Quote

And as for, my questions of how exactly the new government will be run I see the following reply...
Reaper replied, "We're all curious on that one.  We have a lot of different theories on how it may happen.  But to be honest I dont think anyone really knows.  After all it's never been done before.  


” Educate and inform the whole mass of the people... They are the only sure reliance for the preservation of our liberty."
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"The best laid plans of mice and men...."

Judah


Tell that to the founding fathers.

"Every generation needs a new revolution."
Thomas Jefferson



“Great spirits have always encountered violent opposition from mediocre minds.”

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Meg
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"One essential of a free government is that it rest wholly on voluntary support.  And one certain proof that a goverment is not free, is that it coerces more or less persons to support it, against their will."  (Lysander Spooner, 1867)

mikegags

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Re:I'm interested, but I have questions.
« Reply #14 on: August 09, 2002, 04:39:22 pm »


I am sorry that this issue is so important to the majority of the group as to provide a lynchpin to its success.

I too am afraid that just one issue, or several dozen issues, are the focus of this movement. That's the wrong approach. It won't work.

We need to focus on one goal: Freedom. Liberty. Pick your term. Only after that has been achieved can we sit down at the table and use that freedom to decide how we want to live.
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I know that you only need 20,000 so you probably all can find 20,000 people looking to legalized drugs.  But this begs the question, if this issue is so important to you, I can easily find you 20,000 in favor of drug legalization who only CARE about drug legalization.  What kind of society do you wish to forge when a large number of the citizenry are only concerned with their own euphoric state of consciousness.

Thank You! Another voice of reason. This movement isn't, and can't be, about: drugs, abortion, welfare, same-sex marriage (etc). Its about freedom. Anyone who is joining just for these causes is in for a nasty surprise.
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I was really disappointed when it was suggested that the group, "really wasn't for me" do JUST to this one issue.  
I fear that you may ostracize many folks, like me, who probably can make a significant contribution to the organization.  I thought the possibility of dissenting voices were welcomed in a free society.
I've been to the drug meetings (NORML springs to mind), for every 1 person who believes in the moral/ethical arguments for legalization, there are 10 who just want to get stoned and free needles.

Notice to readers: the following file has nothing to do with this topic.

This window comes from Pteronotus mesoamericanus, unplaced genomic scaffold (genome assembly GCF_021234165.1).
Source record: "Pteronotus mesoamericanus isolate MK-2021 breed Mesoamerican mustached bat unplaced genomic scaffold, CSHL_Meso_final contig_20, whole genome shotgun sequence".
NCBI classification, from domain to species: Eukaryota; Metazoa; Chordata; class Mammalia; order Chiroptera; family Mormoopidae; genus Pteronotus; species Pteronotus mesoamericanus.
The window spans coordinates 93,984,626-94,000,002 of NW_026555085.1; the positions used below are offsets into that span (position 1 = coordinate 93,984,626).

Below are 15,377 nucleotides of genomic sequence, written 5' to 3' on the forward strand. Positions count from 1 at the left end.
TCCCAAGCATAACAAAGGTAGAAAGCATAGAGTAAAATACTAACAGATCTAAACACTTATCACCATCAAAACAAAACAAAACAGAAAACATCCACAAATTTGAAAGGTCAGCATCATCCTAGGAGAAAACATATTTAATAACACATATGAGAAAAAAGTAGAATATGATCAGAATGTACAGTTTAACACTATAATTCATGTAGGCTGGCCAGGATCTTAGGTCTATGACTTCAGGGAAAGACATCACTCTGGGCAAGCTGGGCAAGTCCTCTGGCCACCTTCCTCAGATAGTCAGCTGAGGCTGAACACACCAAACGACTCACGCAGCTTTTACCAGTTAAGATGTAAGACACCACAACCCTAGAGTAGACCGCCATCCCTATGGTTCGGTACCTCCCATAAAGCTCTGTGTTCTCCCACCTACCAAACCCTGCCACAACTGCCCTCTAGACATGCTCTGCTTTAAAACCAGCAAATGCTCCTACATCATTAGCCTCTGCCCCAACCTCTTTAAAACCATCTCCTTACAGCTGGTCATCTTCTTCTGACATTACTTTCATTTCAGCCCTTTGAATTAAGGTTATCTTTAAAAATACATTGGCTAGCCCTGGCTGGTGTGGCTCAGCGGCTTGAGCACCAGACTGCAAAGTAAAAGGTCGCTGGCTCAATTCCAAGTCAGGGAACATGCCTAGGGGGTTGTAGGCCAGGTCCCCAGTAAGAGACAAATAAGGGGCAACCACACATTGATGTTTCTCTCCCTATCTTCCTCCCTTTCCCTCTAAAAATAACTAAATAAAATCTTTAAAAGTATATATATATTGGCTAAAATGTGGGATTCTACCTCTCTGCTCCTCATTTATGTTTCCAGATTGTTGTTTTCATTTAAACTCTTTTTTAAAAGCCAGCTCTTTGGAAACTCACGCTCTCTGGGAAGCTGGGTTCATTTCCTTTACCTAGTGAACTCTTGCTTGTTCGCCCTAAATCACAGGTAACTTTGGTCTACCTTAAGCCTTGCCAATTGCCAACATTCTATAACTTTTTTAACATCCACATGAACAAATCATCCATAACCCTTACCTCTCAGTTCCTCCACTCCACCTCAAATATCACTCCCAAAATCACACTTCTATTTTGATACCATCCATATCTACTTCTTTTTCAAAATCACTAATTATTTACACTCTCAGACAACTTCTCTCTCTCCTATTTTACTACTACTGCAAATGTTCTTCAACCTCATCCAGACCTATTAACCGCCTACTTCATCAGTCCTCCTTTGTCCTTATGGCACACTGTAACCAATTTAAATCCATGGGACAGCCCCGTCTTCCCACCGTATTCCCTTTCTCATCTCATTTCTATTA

I too am getting concerned that people are getting involved for the wrong reasons. This is NOT about creating a society with no morals or values, but a society based on personal freedom and responsibility where we don't need hundreds of laws because most people share the same level of morals and values. The founding fathers weren't perfect, but they shared a common set of basic morals and values.

We are most definitely not trying to create a party state (note that is exactly how the press will portray us).
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First of all, seccession WILL BE necessary.  Are you all Pollyannish enough to believe that one small state of radicals would cause instituitonal change?  The state to be occuipied will have 2 votes in the Senate and only 1 vote in the house (most likely).  The VAST majority of folks in Alaska want drilling in the ANWR, yet they never can get Congressional approval, even with the fact that Ted Stevens is one of the most powerful men in the Senate.
Secondly, I much admit, I am not prepared to give up my citizenship for something which has not been though out completely.  I understand that it is an experiment.  But most successful experiments are thought out ahead of time.
Don't get me wrong, I'll say again, I support the PREMISE, however; the more I see, the more I sense this is a single-issue group pushing an agenda without consideration of it's perception to others or a sensible plan for the future.
"The best laid plans of mice and men...."

Another direct hit!

No one seems to want to talk about that here Judah.
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"Of liberty I would say that, in the whole plenitude of its extent, it is unobstructed action according to our will.  But rightful liberty is unobstructed action according to our will within limits drawn around us by the equal rights of others."

Thomas Jefferson